Butler’s Forgotten Claim
In the heart of Mother Lode country, Amador County, California was once crawling with prospectors. Near the very place where James Marshall first discovered gold at Sutter Creek, another profitable claim was being worked that may continue to hold large amounts of gold buried close by.
At the foot of a deep gorge coming out of the mountains was a claim that was first owned by a group of African-American miners. The river was soon dammed so that the miners could work the smooth channel. However, there was no holding-place for the gold, so the entire party soon left – except for a man named Butler.
Seeing potential in the claim, Butler soon borrowed $600 from a man known as Uncle Pompey and opened another claim a little lower down in the bend.
Butler’s instincts were right, as after a day’s work, his gold pan would be filled with gold nuggets. Some said that a day’s work with a rocker would produce as much as $50,000 in gold. As word of the rich find got out, a number of men, anxious to have a share, hunted down Butler’s former partners, inducing them to sell their interests in the claim. This soon resulted in lawyers and lawsuits, all wanting a piece of the action.
Butler, a simple prospector, was overwhelmed by all the controversy and soon took sick with a fever and died. Afterward, it was found that Butler had about $80,000 on deposit at Mokelumne Hill and a similar amount at Sacramento. However, his friends said that he was often known to bury his profits close to the site of the claim.
Today, those buried caches are thought to still be hidden in Amador County.
Gold Coins in Clear Creek
In the 1850s a group of Mormon wagons were passing through the fertile valley of Redding, California on their way to the tiny settlement of Horsetown. However, in order to get there, they first had to cross Clear Creek, usually a quiet little stream. However, when they arrived, Clear Creek was nothing but quiet; rather, it was a muddy torrent of raging floodwaters running off the nearby mountains. Forced to stop on the banks of the creek, they waited several days for the creek to settle down to its normal easily crossable state.
However, they were impatient to get to their destination and didn’t wait quite long enough. When the flash flood waters had slowed but were not yet calm and shallow, they decided to cross. Most of the wagons made it across the river safely, but one wagon, belonging to a Mr. Bishop, met with disaster. Entering the swollen waters just a little downstream from the others, he quickly found the creek deeper in that particular area.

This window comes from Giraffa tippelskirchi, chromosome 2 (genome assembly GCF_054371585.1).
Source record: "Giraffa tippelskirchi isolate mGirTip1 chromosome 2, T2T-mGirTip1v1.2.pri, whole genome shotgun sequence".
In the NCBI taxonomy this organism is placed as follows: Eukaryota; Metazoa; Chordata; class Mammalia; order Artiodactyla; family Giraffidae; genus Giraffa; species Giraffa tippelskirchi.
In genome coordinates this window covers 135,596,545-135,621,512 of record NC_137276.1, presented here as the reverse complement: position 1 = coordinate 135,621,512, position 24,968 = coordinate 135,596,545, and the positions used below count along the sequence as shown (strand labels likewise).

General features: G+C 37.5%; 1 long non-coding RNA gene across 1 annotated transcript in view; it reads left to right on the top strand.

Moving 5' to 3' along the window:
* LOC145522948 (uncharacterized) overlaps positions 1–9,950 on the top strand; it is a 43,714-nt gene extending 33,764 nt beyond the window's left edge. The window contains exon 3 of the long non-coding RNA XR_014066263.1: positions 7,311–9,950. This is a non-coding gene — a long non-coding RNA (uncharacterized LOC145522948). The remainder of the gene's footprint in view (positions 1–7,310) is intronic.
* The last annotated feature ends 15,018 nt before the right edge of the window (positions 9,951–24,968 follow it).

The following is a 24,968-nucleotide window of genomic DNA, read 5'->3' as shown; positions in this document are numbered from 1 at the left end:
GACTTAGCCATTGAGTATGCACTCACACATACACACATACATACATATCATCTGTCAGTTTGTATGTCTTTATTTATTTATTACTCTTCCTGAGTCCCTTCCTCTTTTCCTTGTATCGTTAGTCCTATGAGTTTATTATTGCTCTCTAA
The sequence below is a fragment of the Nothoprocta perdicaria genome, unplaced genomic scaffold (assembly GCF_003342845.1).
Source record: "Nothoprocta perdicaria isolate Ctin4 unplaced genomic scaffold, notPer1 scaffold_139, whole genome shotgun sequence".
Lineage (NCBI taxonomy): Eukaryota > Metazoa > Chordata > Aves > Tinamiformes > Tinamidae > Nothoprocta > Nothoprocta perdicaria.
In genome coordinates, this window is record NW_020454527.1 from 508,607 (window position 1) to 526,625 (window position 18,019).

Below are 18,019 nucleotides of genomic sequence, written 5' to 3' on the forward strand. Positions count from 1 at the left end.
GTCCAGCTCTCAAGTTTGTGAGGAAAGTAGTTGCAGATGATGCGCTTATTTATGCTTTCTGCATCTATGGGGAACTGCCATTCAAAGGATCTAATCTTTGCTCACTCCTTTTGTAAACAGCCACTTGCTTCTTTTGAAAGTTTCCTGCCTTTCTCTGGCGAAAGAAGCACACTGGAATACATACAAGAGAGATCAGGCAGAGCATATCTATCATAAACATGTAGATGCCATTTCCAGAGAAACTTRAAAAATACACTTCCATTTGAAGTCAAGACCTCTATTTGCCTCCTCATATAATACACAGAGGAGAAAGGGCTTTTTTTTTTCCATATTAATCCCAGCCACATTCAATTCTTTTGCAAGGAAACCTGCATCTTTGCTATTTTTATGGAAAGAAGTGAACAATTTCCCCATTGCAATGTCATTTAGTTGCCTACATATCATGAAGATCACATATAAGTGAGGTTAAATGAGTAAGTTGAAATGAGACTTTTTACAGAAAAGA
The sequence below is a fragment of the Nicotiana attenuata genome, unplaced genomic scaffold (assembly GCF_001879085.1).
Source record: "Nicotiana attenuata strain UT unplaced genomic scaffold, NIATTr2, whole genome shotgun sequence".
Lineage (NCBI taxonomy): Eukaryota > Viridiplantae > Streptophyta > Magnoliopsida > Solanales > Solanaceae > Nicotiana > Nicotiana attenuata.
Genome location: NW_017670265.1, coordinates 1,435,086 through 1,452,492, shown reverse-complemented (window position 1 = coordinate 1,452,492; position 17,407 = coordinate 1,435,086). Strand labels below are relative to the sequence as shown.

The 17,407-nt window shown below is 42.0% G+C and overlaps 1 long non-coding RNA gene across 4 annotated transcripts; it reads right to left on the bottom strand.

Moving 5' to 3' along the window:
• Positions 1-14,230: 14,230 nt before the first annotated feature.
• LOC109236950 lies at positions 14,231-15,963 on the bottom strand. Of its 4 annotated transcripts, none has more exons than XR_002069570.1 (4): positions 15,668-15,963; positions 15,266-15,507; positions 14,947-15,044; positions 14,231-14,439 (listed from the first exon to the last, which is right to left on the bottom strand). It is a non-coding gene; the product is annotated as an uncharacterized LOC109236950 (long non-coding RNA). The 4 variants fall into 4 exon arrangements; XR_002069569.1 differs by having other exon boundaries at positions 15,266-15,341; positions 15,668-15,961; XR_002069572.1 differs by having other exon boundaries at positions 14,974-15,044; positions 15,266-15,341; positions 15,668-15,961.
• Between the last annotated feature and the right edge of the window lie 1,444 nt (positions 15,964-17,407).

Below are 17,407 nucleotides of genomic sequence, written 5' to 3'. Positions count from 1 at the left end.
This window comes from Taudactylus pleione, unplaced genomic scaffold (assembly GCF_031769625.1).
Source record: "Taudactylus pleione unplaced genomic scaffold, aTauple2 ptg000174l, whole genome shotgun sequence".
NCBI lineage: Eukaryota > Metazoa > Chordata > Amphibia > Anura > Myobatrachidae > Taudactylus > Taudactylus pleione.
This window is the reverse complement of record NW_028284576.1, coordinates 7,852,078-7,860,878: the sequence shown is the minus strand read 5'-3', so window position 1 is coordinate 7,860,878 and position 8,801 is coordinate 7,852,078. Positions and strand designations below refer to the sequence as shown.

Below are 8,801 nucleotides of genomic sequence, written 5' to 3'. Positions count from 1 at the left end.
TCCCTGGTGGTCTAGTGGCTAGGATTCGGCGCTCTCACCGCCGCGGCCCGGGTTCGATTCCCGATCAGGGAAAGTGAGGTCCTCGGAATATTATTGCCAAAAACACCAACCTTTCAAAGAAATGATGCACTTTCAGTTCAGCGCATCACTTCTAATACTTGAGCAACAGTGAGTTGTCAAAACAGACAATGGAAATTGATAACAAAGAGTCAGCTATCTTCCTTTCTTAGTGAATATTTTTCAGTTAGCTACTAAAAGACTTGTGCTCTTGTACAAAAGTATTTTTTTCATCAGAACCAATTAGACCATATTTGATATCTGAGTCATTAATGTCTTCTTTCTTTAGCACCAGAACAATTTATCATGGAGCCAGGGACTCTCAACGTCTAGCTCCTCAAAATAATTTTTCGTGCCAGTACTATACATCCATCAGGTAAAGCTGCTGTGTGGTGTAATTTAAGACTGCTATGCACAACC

Soon, one of the wagon wheels fell into a deep hole and without warning, the wagon tipped on its side. Able to unhitch his team of horses, Bishop and the animals made it to safety, but the wagon was carried downstream.
The incident was then forgotten for decades until 1910 when a prospector named William Dreestelhorst found a ten-dollar gold coin in his sluice box. The coin was stamped with the initials “SMV,” dated 1841, and the words “California Gold” were inscribed around the rim. This meant the coin was privately minted by an assayer and was of the very same type the Mormons had lost some 60 years previously.
This began yet another search of Clear Creek, but again, no one found the lost cache of coins. Many believe that the lost Mormon treasure continues to be hidden along the banks of Clear Creek southwest of Redding, California.
Gold Coins at Bloody Springs
As in many places of the American West, the friction between the scores of men entering California during its Gold Rush days and the Indians was often bitter. Weary of the white men continuing to encroach upon their lands, the danger to travelers was very high when entering California from the northeast.
As the California Trail proceeded south into the Sacramento Valley on the Pit River route, wagon trains and travelers were often ambushed by the natives. Bloody Springs, at the lower end of Spring Gulch, was the scene of numerous attacks, hence its name. Smaller groups were often wiped out.
On one such occasion, an entire emigrant train was massacred by the Indians. Only one man survived to tell the story. Finally, he made his way to Fort Crook, telling of how the train was carrying approximately $60,000 in $20 gold coins. Before he made his getaway, the man witnessed the Indians competing to see who could throw the shiny disks across the Pit River Gorge. The “contest” continued until each and every one of the gold coins was either in the river or lodged into the rock walls of the gorge.
Today, an occasional gold piece is still found at Bloody Springs in Lassen County. Bloody Springs is located a few miles southeast of Pittsville above the banks of the Pit River.
Poker Flat Cache
From the 1850s to the 1880s Sierra County, California was crawling with prospectors in search of gold. The northernmost region of California’s mother load, dozens of mining camps, with such names as Poverty Hill, Queen City, Port Wine, and Poker Flat, sprouted up as prospectors searched for the glittering rocks in the streams of the area. By the late 1850s hydraulic mining began in the region which continued through the 1880s.
No doubt, during these affluent times, many a prospector and mine owner made their fortunes. But, they were not the only ones. Those storekeepers who catered to the miners’ needs also profited. One such man who gained wealth running his retail establishment was named Jerome Peyron. The storekeeper was known to have made frequent trips into the hills behind his store in Poker Flat where he buried his money. However, when a Mexican Gang heard of Peyron’s hidden money, they converged upon his shop demanding to know its location. When the Peyron refused to tell them, he was murdered by the gang.
To this day, Peyron’s buried cache has not been found.